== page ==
What you really need to watch Internet video on your television

What you really need to watch Internet video on your television

Summary: More and more of us are turning to the re-vamped Apple TV, Roku and other devices for our TV fix, but there are other things you need to enjoy watching Internet TV on your television.

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TOPICS: Mobility, Apple, Hardware
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Several friends have asked me recently what they should buy to watch Internet videos on their televisions. The newly revamped Apple TV? The cheaper and more services offered Roku XDS. My answer: None of the above.

Oh, there are good reasons to buy either one. If you're already wedded to the Apple way of doing things, the new Apple TV, or the old Apple TV for that matter, will work just fine. I'm not inspired by the new Apple TV, but that's just me.

Roku, on the other hand, offers by far the widest variety of video choices: Netflix, Amazon Video, MLB.TV, and many more besides. In addition, it offers many Internet radio choices as well such as Pandora and, in just the last few days, Sirius XM Radio.

So, why am I not recommending either? While I use both, on my main TV, a Sony KD-34XBR960 34-inch HDTV, one of the last of the high-end, picture-tube HDTVs, I use my Sony BDP-S570 Blu-ray Disc Player. Besides playing Blu-Ray DVDs and normal DVDs, it also comes with Internet streaming support for Amazon Video on Demand, Netflix, and, real soon now, Hulu Plus. As soon as Hulu Plus shows up, I'll be bidding cable TV a final adieu.

My point isn't though that you should buy the Sony BDP-S570, although it is a great combination of Blu-Ray player and Internet video extender. No, my point is that almost any high-end TV or DVR player that you'll be buying soon is going to have Internet video capabilities built-in. By the holiday season of 2012, I expect only the cheapest new TVs and DVRs won't have it built in.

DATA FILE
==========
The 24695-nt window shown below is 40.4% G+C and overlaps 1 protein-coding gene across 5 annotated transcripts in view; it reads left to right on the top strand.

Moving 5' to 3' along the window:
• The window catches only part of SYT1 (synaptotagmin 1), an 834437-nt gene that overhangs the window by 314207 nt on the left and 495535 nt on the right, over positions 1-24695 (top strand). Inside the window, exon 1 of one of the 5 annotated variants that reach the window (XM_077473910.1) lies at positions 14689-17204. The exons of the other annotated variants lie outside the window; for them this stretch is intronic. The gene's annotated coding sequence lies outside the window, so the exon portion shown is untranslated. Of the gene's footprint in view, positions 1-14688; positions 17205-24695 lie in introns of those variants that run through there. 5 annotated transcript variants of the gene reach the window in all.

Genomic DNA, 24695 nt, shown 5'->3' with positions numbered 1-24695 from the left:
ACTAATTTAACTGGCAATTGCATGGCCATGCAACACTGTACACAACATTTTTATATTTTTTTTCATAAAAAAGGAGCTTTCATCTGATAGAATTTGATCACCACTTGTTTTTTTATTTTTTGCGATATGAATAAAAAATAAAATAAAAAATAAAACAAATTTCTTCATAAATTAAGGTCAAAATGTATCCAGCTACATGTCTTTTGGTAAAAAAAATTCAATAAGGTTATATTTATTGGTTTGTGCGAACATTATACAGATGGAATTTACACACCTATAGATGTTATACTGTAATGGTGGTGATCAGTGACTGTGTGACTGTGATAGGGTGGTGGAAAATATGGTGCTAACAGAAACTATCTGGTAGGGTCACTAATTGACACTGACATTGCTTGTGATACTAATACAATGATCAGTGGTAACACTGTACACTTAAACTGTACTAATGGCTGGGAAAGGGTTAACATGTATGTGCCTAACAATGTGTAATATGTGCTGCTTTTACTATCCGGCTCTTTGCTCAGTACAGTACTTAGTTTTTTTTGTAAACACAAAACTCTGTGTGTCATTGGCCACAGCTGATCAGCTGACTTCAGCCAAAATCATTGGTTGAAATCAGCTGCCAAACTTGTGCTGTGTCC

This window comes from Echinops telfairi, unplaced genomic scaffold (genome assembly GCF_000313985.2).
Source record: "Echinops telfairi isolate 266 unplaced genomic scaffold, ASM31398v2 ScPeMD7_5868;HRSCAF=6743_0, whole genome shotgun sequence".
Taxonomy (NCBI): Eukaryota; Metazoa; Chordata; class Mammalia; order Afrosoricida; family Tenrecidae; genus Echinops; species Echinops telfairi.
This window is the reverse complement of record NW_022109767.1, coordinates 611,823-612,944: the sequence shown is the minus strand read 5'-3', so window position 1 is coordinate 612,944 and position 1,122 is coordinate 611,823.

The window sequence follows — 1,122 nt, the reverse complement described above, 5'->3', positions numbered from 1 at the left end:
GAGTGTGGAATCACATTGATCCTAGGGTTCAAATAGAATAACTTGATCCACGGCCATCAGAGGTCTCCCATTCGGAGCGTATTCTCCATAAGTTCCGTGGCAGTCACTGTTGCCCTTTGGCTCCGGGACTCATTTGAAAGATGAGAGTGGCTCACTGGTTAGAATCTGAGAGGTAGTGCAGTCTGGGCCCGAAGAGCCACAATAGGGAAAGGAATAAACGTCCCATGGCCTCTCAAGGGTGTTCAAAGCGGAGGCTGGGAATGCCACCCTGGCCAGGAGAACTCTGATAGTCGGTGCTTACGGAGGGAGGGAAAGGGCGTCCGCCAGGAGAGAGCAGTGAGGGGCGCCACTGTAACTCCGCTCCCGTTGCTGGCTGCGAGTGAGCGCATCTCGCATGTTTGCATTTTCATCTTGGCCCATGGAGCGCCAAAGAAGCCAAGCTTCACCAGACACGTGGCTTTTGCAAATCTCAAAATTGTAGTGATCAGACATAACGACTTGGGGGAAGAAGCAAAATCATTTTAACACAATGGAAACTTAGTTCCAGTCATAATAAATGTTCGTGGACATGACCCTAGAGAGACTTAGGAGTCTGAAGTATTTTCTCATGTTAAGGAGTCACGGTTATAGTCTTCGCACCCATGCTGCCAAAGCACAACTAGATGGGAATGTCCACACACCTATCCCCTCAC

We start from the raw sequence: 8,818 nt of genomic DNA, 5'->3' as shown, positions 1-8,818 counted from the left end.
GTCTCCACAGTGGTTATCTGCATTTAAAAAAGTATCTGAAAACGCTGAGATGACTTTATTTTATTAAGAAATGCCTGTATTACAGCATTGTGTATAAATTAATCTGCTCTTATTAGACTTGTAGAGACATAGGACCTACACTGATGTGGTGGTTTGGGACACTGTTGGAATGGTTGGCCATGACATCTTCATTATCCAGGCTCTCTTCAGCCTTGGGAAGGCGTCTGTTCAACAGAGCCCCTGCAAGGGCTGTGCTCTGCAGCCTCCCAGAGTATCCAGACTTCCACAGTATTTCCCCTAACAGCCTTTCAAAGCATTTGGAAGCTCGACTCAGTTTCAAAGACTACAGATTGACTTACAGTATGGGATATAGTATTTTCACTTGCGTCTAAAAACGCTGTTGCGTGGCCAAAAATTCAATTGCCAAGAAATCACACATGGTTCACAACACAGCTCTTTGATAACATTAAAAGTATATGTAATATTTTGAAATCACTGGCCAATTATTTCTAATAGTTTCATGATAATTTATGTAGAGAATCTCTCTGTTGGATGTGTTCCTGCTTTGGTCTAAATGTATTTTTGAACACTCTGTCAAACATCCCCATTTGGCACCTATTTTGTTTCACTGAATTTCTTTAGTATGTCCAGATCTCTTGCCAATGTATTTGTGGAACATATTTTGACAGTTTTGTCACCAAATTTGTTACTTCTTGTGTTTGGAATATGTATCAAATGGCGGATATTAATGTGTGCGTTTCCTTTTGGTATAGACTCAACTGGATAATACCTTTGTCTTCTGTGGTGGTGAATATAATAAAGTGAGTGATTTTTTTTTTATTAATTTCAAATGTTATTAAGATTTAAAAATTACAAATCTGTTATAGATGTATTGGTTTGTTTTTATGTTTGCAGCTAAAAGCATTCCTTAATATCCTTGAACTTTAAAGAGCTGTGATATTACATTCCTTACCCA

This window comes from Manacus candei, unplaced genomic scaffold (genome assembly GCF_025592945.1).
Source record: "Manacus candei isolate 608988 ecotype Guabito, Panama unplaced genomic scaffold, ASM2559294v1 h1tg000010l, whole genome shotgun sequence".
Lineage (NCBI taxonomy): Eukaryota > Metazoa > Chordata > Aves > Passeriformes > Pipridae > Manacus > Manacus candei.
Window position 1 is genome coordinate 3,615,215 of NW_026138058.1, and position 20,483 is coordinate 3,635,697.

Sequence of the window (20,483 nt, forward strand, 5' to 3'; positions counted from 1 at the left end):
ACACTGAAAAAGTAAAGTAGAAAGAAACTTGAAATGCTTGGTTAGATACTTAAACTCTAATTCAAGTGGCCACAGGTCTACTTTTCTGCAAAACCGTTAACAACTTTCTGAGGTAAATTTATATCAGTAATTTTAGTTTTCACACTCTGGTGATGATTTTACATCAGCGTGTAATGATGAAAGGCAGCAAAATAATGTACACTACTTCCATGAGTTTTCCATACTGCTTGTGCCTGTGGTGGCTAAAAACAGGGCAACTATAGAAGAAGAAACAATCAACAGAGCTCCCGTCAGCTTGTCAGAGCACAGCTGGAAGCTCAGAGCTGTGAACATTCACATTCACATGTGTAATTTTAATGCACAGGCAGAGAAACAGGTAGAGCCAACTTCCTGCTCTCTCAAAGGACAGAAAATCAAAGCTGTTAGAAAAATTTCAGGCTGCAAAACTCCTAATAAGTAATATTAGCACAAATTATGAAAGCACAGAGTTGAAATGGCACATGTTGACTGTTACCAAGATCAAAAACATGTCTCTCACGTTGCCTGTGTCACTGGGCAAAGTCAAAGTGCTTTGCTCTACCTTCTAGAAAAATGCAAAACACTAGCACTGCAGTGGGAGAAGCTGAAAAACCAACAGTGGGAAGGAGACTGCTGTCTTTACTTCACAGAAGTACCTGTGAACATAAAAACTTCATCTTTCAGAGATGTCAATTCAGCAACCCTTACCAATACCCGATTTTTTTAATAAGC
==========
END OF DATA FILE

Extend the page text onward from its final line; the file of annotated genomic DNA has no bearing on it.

In short, if you plan on upgrading your TV or any other major entertainment center component soon, you don't need to spend anything extra for an Internet video-specific media box. There are better things you should be spending money on if you want to watch Internet TV and enjoy it in your living room.

For starters, you really need at least a 3Mbps DSL Internet connection to enjoy Internet video. I've tried it at slower rates, and you really don't want to go there. Most of Internet TV's accessories are pure-streaming devices. If there's much more than a second or two of lag on your Internet connection, you're going to see the latest episode of The Big Bang Theory stutter across the screen. Yack!

Personally, I recommend getting at least a 10Mbps connection. I'm currently running with a 20Mbps cable connection and it works well all the way up to 720p. If you want to get to even higher resolutions, 1080p, you'll soon find yourself running into the limits of home broadband. Your devices may support it, but I've yet to see 1080p over the Internet work well in practice.